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ding truthfully and setting b i = v i . As shown in that paper, this condition # Department of Computer Science, Carnegie Mellon University, Pittsburgh, PA, Email: avrim@cs.cmu.edu + Strategic Planning and Optimization Team, Amazon.com, Seattle, WA, Email: vijayk@amazon.com # Department of Computer Science, University of Texas at Austin, Austin, TX. This work was done while the author was at IBM India Research Lab, New Delhi, India. Email: atri@cs.utexas.edu Computer Science Division, University of California at Berkeley, Berkeley, CA, Email: felix@cs.berkeley.edu is equivalent to the condition that each s i depends only on the first i 1 bids, and not on the ith bid. Hence, the auction mechanism is essentially trying to guess the ith valuation, based on the first i 1 valuations. As in previous papers [3, 5, 6], we will use competitive analysis to analyze the performance of any given auction. Hence, we are interested in the worstcase ratio (over all sequences of valuations)
IncentiveCompatible Online Auctions for Digital Goods
 In Proc. 13th Symp. on Discrete Alg. ACM/SIAM
, 2002
"... Goldberg et al. [6] recently began the study of incentivecompatible auctions for digital goods, that is, goods which are available in unlimited supply. Many digital goods, however, such as books, music, and software, are sold continuously, rather than in a single round, as is the case for traditiona ..."
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Cited by 45 (3 self)
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Goldberg et al. [6] recently began the study of incentivecompatible auctions for digital goods, that is, goods which are available in unlimited supply. Many digital goods, however, such as books, music, and software, are sold continuously, rather than in a single round, as is the case for traditional auctions. Hence, it is important to consider what happens in the online version of such auctions. We de ne a model for online auctions for digital goods, and within this model, we examine auctions in which bidders have an incentive to bid their true valuations, that is, incentivecompatible auctions. Since the best oine auctions achieve revenue comparable to the revenue of the optimal xed pricing scheme, we use the latter as our benchmark. We show that deterministic auctions perform poorly relative to this benchmark, but we give a randomized auction which is within a factor O(exp( p log log h)) of the benchmark, where h is the ratio between the highest and lowest bids. As part of this result, we also give a new oine auction, which improves upon the previously best auction in a certain class of auctions for digital goods. We also give lower bounds for both randomized and deterministic online auctions for digital goods. 1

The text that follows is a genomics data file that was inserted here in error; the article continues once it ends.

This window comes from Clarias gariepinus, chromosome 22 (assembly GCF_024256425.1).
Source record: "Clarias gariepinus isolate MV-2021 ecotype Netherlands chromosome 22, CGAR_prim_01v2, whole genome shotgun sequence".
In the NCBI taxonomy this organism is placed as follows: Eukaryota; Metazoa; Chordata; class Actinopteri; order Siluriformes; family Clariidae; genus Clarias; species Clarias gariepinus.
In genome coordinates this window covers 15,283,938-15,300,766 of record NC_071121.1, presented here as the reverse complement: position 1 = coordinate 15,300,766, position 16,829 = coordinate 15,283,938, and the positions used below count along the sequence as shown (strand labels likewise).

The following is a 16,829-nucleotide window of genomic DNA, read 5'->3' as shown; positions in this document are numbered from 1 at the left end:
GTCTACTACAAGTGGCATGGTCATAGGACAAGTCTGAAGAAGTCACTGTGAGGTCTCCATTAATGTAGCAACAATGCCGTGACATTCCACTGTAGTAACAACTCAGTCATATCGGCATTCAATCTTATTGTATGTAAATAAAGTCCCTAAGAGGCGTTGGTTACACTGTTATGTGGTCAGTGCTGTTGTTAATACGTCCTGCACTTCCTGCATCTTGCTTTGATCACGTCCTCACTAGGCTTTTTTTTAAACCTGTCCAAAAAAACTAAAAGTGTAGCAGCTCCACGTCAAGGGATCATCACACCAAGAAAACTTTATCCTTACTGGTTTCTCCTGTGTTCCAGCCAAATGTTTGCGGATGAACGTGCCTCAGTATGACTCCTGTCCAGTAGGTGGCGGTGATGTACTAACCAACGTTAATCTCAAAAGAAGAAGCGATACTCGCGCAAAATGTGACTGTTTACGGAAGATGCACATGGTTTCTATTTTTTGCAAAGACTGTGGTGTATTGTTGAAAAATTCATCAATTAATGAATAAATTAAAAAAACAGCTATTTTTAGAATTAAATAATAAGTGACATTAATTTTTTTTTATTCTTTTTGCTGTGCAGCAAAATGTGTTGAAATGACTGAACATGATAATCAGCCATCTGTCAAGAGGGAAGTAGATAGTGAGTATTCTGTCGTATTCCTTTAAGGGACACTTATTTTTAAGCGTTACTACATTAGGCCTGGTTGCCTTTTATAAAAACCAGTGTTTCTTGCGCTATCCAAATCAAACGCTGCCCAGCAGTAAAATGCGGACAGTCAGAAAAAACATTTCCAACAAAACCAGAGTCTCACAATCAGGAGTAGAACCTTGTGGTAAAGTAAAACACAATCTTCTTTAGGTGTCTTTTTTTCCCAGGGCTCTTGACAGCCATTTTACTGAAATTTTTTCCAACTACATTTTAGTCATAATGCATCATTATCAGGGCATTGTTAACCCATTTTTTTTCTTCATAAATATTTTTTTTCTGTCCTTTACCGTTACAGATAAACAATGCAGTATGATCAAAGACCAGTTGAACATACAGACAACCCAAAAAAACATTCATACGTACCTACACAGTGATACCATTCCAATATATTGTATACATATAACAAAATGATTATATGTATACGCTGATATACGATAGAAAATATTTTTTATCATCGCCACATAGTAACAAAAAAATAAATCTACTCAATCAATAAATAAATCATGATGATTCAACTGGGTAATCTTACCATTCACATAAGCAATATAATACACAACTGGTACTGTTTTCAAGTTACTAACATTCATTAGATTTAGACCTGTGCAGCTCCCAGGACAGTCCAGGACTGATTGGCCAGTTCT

Pricing WiFi at Starbucks  Issues in Online Mechanism Design
 In Fourth ACM Conf. on Electronic Commerce (EC’03
, 2003
"... We consider the problem of designing mechanisms for online problems in which agents arrive over time and the mechanism is unaware of the agent until the agent announces her arrival. Problems of this sort are becoming extremely common particularly in a wide variety of problems involving wireless n ..."
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Cited by 45 (11 self)
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We consider the problem of designing mechanisms for online problems in which agents arrive over time and the mechanism is unaware of the agent until the agent announces her arrival. Problems of this sort are becoming extremely common particularly in a wide variety of problems involving wireless networking.
Approximation and Collusion in Multicast Cost Sharing
, 2004
"... in Proceedings of the 3rd ACM Conference on Electronic Commerce, Tampa FL, October 2001. This work was supported by the DoD University Research Initiative (URI) program administered by the Oce of Naval Research under Grant N000140110795. ..."
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Cited by 43 (4 self)